Apart from a zoo, you won’t find lemurs anywhere in the world except for the island country of Madagascar in Africa. This makes these unique animals endemic. Scientists categorize animals as endemic when they are found in only one specific area. Lemurs are a treasure unique to Madagascar, so it’s vital to protect their home and ensure they continue to thrive there.

Why Are They Important?

Lemurs are the superheroes of Madagascar’s forests! They play an important part in keeping the balance in their environment. They help spread seeds from the fruits they eat. When they munch on tasty fruits, they often drop some seeds as they move around. The seeds grow into new plants and trees, which keeps the forest healthy and diverse. Without lemurs, some plants might not have a chance to grow. This could affect many other animals that rely on those plants, too!

Many kinds of lemurs are endangered. This means they are in trouble or threatened because there aren’t as many of them left in the wild. One reason for this is that their forest homes are getting smaller due to farming and cutting down trees. Some species also face dangers from people who want to hunt them. It’s important for us to help protect lemurs and their forests so they can keep being those amazing seed-spreading, jungle-keeping superheroes!


The Lemurs lesson plan includes two worksheets: an activity worksheet and a practice worksheet. Each one will help students solidify their grasp of the material they learned throughout the lesson. You can refer to the classroom procedure guidelines to know when to hand out each worksheet.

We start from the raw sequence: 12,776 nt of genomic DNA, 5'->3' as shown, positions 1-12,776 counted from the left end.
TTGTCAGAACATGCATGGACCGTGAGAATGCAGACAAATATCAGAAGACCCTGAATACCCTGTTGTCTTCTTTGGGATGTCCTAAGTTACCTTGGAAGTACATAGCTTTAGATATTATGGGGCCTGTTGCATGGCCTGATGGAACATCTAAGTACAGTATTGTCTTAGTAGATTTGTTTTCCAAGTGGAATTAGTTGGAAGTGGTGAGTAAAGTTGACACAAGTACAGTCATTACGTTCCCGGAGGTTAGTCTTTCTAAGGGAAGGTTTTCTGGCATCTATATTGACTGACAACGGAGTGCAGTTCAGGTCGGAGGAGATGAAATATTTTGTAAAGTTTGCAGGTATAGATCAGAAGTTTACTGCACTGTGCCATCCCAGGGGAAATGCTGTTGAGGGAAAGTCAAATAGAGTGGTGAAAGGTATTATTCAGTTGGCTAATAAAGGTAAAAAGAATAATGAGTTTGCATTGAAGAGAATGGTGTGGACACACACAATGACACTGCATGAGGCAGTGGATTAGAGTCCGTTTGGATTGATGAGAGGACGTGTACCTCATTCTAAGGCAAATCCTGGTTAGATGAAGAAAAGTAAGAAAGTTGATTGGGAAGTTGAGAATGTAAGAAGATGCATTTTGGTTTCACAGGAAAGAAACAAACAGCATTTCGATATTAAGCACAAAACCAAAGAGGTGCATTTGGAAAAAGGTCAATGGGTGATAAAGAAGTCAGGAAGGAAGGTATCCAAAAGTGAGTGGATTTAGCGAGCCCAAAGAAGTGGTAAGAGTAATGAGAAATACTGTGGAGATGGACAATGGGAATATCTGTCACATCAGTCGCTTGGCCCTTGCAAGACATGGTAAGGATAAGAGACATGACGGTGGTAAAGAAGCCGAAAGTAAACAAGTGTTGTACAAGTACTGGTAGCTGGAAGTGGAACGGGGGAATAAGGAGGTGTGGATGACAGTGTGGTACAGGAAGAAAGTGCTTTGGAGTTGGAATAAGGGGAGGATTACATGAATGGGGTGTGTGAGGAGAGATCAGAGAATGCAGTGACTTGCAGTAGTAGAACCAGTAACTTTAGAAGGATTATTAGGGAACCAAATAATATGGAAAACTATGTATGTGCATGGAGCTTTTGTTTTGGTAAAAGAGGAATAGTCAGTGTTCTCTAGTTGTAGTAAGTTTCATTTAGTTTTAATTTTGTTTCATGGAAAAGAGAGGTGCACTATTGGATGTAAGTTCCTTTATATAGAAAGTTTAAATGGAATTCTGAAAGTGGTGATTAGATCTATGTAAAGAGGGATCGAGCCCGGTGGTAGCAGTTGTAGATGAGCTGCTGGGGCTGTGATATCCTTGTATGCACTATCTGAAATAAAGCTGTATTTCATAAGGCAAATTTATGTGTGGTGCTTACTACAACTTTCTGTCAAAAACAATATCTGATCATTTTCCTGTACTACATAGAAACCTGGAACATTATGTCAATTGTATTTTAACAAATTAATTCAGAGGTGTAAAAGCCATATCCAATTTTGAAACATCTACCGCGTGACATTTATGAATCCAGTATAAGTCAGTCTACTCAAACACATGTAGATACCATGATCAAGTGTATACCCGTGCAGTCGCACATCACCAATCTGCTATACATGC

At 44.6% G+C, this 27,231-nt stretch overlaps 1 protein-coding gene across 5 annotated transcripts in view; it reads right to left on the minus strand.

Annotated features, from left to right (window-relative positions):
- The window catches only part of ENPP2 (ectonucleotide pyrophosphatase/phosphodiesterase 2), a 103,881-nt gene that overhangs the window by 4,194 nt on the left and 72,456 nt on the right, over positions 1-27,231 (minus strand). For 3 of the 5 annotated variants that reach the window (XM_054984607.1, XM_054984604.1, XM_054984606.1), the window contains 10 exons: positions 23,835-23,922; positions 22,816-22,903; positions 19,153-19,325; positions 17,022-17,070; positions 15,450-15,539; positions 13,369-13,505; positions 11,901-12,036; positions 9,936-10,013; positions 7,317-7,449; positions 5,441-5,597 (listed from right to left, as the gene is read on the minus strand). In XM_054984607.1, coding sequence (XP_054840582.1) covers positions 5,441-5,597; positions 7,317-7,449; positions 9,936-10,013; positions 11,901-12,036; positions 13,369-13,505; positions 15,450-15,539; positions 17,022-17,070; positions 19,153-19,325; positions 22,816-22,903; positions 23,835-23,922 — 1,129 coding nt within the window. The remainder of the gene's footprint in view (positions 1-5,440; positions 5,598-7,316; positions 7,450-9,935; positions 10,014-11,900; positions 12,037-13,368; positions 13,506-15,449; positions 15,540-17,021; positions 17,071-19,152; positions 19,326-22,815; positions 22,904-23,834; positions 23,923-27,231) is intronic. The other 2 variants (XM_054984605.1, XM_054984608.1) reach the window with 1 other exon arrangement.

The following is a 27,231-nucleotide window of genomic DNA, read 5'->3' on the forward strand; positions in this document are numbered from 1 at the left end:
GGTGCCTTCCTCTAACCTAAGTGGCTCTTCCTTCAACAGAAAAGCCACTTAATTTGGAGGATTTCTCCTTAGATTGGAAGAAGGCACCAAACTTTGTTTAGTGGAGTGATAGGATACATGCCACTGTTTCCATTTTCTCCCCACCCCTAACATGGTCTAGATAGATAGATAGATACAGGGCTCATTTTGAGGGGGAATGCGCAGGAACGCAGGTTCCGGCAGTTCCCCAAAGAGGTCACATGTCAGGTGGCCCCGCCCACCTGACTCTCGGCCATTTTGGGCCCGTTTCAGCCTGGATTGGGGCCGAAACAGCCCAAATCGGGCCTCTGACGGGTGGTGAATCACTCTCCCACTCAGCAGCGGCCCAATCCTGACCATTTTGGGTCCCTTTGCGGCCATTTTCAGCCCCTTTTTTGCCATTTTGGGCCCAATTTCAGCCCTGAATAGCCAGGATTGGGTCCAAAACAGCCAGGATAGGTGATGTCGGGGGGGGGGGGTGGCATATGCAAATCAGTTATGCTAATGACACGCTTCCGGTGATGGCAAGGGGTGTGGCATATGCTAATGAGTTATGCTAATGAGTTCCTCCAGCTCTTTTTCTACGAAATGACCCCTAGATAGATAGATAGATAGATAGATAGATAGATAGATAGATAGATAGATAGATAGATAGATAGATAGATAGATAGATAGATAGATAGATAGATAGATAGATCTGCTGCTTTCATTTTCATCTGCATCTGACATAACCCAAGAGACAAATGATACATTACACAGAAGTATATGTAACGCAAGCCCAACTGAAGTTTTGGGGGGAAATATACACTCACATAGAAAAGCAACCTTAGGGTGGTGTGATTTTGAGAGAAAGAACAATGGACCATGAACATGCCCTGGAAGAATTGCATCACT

For this activity, students will imitate the balance and agility of lemurs. They must walk across a “tree branch” (beam) while balancing something on their head without letting it fall off. Each student will get to try three times by themselves and then three times as a group. After they finish their turns, they will answer the questions at the bottom of the page.


The practice worksheet lists 11 questions based on the content. These questions all relate to the content pages, so students will need to refer to them often for the answers. In addition, each question provides which reading tool the question corresponds to, such as text feature, vocabulary, or comprehension.

Worksheet Answer Keys

At the end of the lesson plan document is an answer key for the practice worksheet. The correct answers are all in red to make it easier for you to compare them with students’ responses. If you choose to administer the lesson pages to your students via PDF, you will need to save a new file that omits these pages. Otherwise, you can simply print out the applicable pages and keep these as reference for yourself when grading assignments.

Additional information

State Educational Standards


Lessons are aligned to meet the education objectives and goals of most states. For more information on your state objectives, contact your local Board of Education or Department of Education in your state.